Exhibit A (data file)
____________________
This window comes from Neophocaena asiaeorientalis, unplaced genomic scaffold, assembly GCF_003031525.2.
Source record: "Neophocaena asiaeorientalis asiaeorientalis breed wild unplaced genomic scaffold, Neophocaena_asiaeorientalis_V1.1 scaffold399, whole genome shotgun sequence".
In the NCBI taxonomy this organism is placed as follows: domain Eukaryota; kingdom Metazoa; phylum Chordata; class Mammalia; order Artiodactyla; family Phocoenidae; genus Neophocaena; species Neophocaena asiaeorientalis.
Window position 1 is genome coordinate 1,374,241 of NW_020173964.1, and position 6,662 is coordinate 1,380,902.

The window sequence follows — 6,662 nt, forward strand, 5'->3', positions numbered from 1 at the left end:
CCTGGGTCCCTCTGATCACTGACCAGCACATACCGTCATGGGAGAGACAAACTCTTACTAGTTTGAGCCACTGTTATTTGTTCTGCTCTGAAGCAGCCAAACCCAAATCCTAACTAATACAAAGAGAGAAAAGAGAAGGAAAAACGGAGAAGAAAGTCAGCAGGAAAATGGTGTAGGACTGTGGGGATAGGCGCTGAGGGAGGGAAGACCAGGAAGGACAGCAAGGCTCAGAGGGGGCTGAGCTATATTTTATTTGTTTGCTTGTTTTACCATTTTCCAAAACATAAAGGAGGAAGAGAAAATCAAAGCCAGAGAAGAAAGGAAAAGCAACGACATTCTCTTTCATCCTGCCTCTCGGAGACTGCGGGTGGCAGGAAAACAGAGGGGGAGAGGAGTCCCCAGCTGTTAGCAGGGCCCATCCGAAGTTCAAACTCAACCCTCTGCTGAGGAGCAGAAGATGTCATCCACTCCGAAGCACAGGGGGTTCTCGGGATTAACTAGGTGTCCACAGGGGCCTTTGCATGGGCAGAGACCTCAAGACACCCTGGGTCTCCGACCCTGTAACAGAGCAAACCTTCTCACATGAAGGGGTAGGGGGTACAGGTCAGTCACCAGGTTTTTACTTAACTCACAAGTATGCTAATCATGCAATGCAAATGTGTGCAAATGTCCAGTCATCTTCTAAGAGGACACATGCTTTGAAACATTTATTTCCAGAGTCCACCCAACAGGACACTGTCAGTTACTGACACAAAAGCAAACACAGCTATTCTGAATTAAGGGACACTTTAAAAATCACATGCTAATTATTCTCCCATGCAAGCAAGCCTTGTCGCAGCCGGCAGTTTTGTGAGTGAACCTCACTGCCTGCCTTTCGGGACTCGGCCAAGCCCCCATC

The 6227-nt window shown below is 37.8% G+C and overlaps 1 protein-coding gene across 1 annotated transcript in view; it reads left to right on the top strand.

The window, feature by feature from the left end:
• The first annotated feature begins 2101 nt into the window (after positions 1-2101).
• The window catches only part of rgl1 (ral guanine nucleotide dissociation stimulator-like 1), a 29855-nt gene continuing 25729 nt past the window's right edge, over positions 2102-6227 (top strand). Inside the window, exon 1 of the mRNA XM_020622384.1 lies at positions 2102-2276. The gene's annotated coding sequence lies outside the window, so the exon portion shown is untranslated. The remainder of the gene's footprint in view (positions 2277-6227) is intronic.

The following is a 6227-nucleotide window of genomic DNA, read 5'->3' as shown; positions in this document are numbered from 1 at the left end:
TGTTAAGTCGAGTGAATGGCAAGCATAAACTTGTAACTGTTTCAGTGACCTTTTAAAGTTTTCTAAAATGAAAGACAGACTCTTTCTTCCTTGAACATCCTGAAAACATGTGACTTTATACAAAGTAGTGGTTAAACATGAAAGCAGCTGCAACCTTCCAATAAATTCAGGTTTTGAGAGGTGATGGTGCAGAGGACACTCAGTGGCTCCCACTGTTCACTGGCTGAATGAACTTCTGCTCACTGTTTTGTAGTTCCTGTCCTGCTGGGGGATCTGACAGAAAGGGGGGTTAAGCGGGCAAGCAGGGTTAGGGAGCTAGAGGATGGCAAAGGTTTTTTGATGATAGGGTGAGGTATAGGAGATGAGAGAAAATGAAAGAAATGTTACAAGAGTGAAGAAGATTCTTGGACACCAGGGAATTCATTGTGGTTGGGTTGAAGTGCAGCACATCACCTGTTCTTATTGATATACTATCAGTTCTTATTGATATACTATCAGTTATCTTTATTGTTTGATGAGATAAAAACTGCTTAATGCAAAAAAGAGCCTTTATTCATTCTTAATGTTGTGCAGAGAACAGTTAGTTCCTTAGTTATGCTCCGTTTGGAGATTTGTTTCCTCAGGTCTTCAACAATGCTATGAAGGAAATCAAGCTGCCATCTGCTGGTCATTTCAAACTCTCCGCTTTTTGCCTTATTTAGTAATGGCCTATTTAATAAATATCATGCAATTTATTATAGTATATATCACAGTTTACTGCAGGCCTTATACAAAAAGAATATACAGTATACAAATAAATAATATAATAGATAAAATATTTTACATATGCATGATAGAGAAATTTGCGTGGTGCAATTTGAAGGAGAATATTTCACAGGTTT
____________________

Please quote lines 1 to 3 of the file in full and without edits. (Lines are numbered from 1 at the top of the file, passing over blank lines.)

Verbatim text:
This window comes from Neophocaena asiaeorientalis, unplaced genomic scaffold, assembly GCF_003031525.2.
Source record: "Neophocaena asiaeorientalis asiaeorientalis breed wild unplaced genomic scaffold, Neophocaena_asiaeorientalis_V1.1 scaffold399, whole genome shotgun sequence".
In the NCBI taxonomy this organism is placed as follows: domain Eukaryota; kingdom Metazoa; phylum Chordata; class Mammalia; order Artiodactyla; family Phocoenidae; genus Neophocaena; species Neophocaena asiaeorientalis.